With the Public Services (Social Value) Act about to become law in England, why are public services taking so long to factor social value into service design? This presentation looks at the policy
With the Public Services (Social Value) Act about to become law in England, why are public services taking so long to factor social value into service design? This presentation looks at the policy context and some of the pitfalls.
Social value asks the question: If £1 is spent on the delivery ofservices, can that same £1 be used to also produce a wider benefit to the community?
The regulatory regime is not as inflexible from acommercial perspective as is commonly made out...More often that not, restrictions arise because thosewho interpret the rules in central government adopt an overly restrictive approach... (Evidence to all party parliamentary group on outsourcing)
UK policy contextHow social value is becomingpart of the conversation acrossgovernment
2010 NAO and Audit Commission reporton collaborative procurement Potential: Value of procurement spend was £220bn in 2008/09 2,500 OJEU exercises could have been avoided by using Waste: framework agreements The public sector procurement landscape is Muddle: fragmented, with no overall governance...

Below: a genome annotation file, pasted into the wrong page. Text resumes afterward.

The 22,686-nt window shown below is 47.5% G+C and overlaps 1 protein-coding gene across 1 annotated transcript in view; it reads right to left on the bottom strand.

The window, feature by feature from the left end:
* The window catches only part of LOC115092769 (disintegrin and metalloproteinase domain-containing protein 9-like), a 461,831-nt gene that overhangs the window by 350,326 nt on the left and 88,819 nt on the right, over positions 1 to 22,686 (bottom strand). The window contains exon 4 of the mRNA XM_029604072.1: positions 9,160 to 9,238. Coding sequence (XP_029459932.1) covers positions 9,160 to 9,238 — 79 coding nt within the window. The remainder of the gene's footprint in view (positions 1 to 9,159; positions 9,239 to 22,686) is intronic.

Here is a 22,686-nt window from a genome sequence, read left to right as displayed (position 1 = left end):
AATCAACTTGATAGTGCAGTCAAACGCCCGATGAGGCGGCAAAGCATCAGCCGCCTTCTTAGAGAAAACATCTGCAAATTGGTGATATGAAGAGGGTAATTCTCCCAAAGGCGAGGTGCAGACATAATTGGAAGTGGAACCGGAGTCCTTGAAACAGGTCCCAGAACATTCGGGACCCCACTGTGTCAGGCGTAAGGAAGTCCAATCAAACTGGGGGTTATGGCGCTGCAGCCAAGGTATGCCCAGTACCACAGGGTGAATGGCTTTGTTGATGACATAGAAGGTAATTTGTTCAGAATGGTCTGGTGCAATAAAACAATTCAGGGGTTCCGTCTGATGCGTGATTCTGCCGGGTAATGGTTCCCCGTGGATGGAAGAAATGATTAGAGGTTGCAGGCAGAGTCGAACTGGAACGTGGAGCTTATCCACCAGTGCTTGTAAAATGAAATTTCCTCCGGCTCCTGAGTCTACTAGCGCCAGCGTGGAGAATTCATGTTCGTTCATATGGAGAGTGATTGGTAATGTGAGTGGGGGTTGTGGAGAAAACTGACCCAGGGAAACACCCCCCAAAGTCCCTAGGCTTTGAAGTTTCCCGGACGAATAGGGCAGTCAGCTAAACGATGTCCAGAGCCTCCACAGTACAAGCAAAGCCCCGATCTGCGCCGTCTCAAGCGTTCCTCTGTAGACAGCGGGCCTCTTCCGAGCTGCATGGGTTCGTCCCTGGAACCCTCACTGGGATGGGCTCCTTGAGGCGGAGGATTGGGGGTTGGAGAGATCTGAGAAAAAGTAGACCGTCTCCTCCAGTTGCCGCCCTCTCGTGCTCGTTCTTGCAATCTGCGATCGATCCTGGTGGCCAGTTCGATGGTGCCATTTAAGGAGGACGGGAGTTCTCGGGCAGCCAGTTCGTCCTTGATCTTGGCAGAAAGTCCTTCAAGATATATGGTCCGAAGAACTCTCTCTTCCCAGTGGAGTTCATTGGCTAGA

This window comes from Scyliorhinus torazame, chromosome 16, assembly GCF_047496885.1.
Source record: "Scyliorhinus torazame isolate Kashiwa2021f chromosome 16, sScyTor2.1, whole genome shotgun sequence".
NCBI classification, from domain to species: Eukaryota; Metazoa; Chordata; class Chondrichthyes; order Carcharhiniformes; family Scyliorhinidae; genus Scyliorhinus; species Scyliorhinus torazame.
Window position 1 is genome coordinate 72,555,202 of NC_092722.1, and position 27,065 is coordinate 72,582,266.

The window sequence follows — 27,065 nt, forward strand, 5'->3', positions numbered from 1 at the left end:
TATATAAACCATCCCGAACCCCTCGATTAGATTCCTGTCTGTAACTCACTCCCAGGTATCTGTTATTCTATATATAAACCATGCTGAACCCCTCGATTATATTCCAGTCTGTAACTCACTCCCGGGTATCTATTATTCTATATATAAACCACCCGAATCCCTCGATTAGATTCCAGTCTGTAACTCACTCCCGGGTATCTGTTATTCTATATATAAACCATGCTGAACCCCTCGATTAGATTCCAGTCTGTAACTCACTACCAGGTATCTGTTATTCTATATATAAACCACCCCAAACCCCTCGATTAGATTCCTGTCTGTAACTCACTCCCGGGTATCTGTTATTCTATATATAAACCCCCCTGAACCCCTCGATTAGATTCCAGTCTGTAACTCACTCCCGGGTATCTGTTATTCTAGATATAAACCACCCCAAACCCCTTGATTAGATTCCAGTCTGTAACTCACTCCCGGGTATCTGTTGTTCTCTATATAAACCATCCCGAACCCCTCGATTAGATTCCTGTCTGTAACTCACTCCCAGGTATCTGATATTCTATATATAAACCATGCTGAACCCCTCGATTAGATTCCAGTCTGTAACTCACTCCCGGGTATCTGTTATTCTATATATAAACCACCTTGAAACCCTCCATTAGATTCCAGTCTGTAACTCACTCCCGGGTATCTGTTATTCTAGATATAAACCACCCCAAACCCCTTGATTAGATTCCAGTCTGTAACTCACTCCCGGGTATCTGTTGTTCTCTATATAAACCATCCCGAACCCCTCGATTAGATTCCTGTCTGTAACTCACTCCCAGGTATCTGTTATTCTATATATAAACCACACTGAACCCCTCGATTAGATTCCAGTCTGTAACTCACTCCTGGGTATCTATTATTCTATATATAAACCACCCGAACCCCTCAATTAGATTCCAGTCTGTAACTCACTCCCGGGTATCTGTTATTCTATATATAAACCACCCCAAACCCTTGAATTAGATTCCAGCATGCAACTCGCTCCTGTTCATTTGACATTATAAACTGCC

2010 Modernising Commissioning greenpaper New roles for social enterprises, charities and public Change: service mutualsAspiration: Intelligent savings, more responsive services The expenditure of public money does not alwaysChallenge: deliver optimum value...
In "Our Programme for Government" the coalition government made a commitment to support thecreation and expansion of mutuals, co-operatives,charities and social enterprises, and enable these groups to have much greater involvement in the running of public services. (Modernising Commissioning green paper)
2011 Localism Act General power of competence allows local authorities Power: to do anything that is within the power of an ordinary citizen Community budgets should enable new, localisedDevolution: approaches to commissioning New community rights include the right to bid to run Rights: public services - an opportunity to add social value?
2011 Treasury Green Book updated Annex 2 describes ways of valuing non-market goods, Tools: including time and environmental beneﬁts Material costs and beneﬁts that cannot be valued in Benefits: monetary terms should clearly be taken into account... 2012 guidance on accounting for environmental Holistic: impacts introduces concept of total economic value
The full value of goods such as health, educational success, family and community stability, and environmental assets cannot simply be inferredfrom market prices, but we should not neglect such important social impacts in policy making. (HM Treasury Green Book, annex 2)